By Richard Pagliaro | @Tennis_Now | Saturday, July 15, 2023
Wimbledon—Tennis is a numbers game, but some digits are deceptive.
At the tender age of 20, world No. 1 Carlos Alcaraz is already playing with the prowess of the Big 3, says Daniil Medvedev.
In the aftermath of Alcaraz’s annihilation of Medvedev 6-3, 6-3, 6-3 in the Wimbledon semifinals, the world No. 3 gave the Spanish superstar the ultimate compliment comparing his level to Big 3 champions Novak Djokovic, Rafael Nadal and Roger Federer.
“He’s a very strong player,” Medvedev said of Alcaraz. “I would say in general to compare like the big three, they’re amazing, they win so many Grand Slams, they win so many matches.
“He’s kind of like them. He’s still 20. Already has one Grand Slam. Playing great. Been No. 1 for many, many weeks.” Asked if Alcaraz, who has split two career meetings with 23-time Grand Slam champion Djokovic, can dethrone the seven-time Wimbledon winner, Medvedev said “yes”—then qualified his answer.
The man who denied Djokovic his dream of capturing the calendar Grand Slam winning the 2021 US Open final, said you cannot underestimate the importance of the 36-year-old Serbian’s streak of success on Centre Court.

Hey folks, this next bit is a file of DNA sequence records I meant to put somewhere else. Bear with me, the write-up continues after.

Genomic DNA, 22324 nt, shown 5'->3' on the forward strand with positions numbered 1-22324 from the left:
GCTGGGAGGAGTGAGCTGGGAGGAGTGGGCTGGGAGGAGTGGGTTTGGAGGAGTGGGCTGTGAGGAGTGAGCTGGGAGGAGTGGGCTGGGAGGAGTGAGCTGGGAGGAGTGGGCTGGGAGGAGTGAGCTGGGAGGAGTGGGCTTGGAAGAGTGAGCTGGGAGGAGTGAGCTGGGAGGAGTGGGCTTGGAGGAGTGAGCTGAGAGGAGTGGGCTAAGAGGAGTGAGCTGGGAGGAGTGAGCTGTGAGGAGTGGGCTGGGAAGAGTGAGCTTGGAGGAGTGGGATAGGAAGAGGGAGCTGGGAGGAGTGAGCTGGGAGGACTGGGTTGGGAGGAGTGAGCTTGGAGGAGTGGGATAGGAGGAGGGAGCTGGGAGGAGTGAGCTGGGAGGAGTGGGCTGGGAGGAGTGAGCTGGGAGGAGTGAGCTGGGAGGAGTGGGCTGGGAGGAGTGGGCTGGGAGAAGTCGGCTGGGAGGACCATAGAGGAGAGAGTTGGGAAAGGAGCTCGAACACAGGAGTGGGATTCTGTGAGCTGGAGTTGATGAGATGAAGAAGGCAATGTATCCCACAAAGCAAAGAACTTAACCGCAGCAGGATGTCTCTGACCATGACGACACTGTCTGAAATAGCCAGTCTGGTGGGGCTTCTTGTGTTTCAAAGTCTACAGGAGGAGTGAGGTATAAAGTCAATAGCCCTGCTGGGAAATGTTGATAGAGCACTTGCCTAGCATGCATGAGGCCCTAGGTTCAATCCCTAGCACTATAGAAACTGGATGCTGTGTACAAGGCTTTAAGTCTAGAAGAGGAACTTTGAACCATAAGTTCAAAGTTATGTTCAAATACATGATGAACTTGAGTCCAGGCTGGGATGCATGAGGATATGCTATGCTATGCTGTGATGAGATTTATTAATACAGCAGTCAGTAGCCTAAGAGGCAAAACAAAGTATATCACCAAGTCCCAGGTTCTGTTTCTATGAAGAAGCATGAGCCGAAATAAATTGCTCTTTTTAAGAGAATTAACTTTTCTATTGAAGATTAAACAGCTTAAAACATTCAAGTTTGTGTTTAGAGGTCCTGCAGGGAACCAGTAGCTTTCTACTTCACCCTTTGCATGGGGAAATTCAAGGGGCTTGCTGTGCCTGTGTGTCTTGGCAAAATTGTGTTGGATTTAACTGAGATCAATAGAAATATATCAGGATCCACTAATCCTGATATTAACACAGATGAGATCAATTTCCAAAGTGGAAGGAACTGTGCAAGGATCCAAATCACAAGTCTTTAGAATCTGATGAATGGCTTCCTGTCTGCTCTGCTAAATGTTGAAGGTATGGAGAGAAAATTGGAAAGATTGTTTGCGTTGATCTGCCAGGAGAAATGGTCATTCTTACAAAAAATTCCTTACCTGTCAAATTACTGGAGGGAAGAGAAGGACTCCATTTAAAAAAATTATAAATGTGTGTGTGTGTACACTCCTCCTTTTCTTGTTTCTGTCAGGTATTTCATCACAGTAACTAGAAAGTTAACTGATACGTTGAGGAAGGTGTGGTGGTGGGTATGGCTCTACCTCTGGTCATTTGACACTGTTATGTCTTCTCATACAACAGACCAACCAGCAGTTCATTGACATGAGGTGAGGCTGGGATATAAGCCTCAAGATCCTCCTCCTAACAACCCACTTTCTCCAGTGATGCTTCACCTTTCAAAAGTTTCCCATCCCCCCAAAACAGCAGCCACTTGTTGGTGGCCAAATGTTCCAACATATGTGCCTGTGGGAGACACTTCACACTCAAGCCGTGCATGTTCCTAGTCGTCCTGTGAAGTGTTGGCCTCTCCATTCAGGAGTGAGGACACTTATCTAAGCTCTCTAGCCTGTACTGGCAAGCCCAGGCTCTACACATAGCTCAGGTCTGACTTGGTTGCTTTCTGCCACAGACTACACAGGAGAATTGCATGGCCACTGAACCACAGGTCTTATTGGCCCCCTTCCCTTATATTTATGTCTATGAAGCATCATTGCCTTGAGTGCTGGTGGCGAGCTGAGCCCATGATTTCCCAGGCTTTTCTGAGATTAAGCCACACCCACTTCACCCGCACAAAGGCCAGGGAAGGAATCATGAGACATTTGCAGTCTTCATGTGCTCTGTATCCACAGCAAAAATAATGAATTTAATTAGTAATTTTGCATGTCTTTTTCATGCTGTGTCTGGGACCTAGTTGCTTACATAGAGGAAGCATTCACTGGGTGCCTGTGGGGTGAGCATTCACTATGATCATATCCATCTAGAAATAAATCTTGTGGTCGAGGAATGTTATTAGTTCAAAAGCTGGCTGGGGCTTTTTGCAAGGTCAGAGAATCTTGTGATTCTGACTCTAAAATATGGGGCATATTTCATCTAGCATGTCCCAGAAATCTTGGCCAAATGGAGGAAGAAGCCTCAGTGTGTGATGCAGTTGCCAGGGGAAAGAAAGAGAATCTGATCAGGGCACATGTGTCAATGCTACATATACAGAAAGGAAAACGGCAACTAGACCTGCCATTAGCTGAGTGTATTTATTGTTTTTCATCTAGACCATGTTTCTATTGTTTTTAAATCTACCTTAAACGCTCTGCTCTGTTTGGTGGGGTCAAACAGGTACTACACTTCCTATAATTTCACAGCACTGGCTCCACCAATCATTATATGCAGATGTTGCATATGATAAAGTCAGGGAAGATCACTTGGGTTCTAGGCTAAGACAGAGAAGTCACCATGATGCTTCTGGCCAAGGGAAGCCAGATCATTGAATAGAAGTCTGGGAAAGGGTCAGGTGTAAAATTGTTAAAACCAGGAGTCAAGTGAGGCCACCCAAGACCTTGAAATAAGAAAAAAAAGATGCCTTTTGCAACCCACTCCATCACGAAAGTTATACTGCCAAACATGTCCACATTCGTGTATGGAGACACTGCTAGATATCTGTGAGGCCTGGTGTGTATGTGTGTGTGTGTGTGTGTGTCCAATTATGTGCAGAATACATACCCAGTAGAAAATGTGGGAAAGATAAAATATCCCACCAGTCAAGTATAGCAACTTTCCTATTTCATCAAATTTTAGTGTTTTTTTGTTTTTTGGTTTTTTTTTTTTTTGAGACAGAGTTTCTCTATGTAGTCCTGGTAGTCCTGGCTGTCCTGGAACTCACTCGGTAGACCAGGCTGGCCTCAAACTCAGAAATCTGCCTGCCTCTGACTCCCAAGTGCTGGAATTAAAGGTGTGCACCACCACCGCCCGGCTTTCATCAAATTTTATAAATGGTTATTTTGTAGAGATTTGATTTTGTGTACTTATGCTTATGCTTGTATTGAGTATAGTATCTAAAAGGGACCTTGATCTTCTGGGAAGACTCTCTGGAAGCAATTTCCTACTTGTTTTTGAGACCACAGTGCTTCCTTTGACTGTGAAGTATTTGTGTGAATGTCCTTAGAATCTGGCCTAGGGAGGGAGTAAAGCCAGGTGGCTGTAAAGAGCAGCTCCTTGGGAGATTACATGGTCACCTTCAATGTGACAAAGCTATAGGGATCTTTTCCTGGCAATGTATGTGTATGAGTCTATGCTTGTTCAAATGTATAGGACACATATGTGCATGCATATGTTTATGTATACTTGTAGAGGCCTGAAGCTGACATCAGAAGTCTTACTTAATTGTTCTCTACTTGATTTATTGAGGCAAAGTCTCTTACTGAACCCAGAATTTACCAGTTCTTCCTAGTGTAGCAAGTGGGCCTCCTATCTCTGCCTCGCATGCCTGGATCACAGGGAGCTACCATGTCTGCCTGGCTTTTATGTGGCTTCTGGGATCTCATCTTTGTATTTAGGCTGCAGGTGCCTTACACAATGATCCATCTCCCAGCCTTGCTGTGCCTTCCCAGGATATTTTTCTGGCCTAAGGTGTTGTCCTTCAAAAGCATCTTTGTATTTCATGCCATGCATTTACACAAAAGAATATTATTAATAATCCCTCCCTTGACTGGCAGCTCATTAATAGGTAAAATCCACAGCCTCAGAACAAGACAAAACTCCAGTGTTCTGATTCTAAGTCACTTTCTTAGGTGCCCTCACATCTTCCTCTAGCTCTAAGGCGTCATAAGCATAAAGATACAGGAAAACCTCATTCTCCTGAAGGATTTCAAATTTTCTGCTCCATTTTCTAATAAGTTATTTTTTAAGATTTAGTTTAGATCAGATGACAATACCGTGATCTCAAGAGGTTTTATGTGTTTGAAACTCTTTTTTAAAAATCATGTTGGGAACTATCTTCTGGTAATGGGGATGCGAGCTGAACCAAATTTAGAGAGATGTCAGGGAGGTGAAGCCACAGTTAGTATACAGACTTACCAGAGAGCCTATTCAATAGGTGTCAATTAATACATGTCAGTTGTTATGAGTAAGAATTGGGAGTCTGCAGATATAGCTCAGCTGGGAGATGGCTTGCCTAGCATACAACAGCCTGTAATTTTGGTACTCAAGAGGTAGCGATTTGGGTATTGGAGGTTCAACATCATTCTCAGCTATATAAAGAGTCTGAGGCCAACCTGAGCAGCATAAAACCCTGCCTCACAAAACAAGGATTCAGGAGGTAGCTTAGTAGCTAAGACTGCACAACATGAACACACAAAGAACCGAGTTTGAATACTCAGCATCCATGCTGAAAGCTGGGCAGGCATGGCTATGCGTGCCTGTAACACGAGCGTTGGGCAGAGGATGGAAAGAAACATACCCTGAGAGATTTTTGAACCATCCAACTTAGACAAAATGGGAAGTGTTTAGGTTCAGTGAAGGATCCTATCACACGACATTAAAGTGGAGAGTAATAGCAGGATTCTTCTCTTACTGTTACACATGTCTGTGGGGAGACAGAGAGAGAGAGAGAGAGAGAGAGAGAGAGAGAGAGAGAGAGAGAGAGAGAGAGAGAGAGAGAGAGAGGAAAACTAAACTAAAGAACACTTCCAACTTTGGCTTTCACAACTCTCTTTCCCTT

A dominant Djokovic rides a 34-match grass-court winning streak and a record 45-match Centre Court winning streak into Sunday’s final.
“They never played on grass. Novak on grass, what, he won – I don’t want to count – but 30-some matches in a row in Wimbledon,” Medvedev said. “So it’s going to be tough just because you play a guy who barely loses here (smiling). I think should be interesting match.”
Though Medvedev believes it could be a thriller, he won’t be tuning in to watch the final himself.
Deep disappointment over falling to Alcaraz in the semifinals prevents him from immersing himself in the final and wondering what might have been, Medvedev said.
“It’s a very great match. I’m not going to lie, it’s a very great match to watch, but I’m not going to watch it because I’m going to be too disappointed to not be there,” Medvedev said. “I lost. I don’t deserve to be there in the final because I didn’t win today.
But if I watch it on TV, I’m probably going to digest my loss worse because I’m going to be like, My God, this forehand, this double-fault, this return, I should have done better. Let’s say Novak wins, I should have done like Novak. Why didn’t I do it? Too many questions.
“I am going to follow live score probably. I’m going to be interested in the live score, but I’m not going to watch it.”
Photo credit: Rob Newell/CameraSport